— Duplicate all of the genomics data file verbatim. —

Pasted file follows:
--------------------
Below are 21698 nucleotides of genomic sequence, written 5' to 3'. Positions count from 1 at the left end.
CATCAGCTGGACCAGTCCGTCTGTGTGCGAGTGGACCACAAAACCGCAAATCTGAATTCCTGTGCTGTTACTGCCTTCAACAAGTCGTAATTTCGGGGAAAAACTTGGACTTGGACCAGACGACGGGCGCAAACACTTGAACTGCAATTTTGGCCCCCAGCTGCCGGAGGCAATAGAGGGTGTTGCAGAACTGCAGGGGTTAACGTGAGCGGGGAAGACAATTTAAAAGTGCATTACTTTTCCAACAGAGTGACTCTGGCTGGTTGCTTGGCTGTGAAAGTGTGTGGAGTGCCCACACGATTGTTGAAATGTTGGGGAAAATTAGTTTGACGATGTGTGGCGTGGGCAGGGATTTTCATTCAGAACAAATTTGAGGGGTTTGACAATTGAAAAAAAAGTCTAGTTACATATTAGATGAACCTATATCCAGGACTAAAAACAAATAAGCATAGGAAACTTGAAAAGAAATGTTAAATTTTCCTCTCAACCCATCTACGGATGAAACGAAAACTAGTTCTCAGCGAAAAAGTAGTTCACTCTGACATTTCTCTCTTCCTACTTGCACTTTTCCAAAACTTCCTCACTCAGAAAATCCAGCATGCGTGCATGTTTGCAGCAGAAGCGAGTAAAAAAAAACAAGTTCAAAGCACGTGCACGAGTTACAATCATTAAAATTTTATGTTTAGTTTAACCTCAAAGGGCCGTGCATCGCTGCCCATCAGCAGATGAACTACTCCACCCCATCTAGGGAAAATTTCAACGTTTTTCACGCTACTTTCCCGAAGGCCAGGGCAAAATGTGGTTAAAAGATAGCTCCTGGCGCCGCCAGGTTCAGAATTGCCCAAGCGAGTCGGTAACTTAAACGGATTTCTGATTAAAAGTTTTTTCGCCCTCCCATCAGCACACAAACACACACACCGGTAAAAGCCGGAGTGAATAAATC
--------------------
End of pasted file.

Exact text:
Below are 21698 nucleotides of genomic sequence, written 5' to 3'. Positions count from 1 at the left end.
CATCAGCTGGACCAGTCCGTCTGTGTGCGAGTGGACCACAAAACCGCAAATCTGAATTCCTGTGCTGTTACTGCCTTCAACAAGTCGTAATTTCGGGGAAAAACTTGGACTTGGACCAGACGACGGGCGCAAACACTTGAACTGCAATTTTGGCCCCCAGCTGCCGGAGGCAATAGAGGGTGTTGCAGAACTGCAGGGGTTAACGTGAGCGGGGAAGACAATTTAAAAGTGCATTACTTTTCCAACAGAGTGACTCTGGCTGGTTGCTTGGCTGTGAAAGTGTGTGGAGTGCCCACACGATTGTTGAAATGTTGGGGAAAATTAGTTTGACGATGTGTGGCGTGGGCAGGGATTTTCATTCAGAACAAATTTGAGGGGTTTGACAATTGAAAAAAAAGTCTAGTTACATATTAGATGAACCTATATCCAGGACTAAAAACAAATAAGCATAGGAAACTTGAAAAGAAATGTTAAATTTTCCTCTCAACCCATCTACGGATGAAACGAAAACTAGTTCTCAGCGAAAAAGTAGTTCACTCTGACATTTCTCTCTTCCTACTTGCACTTTTCCAAAACTTCCTCACTCAGAAAATCCAGCATGCGTGCATGTTTGCAGCAGAAGCGAGTAAAAAAAAACAAGTTCAAAGCACGTGCACGAGTTACAATCATTAAAATTTTATGTTTAGTTTAACCTCAAAGGGCCGTGCATCGCTGCCCATCAGCAGATGAACTACTCCACCCCATCTAGGGAAAATTTCAACGTTTTTCACGCTACTTTCCCGAAGGCCAGGGCAAAATGTGGTTAAAAGATAGCTCCTGGCGCCGCCAGGTTCAGAATTGCCCAAGCGAGTCGGTAACTTAAACGGATTTCTGATTAAAAGTTTTTTCGCCCTCCCATCAGCACACAAACACACACACCGGTAAAAGCCGGAGTGAATAAATC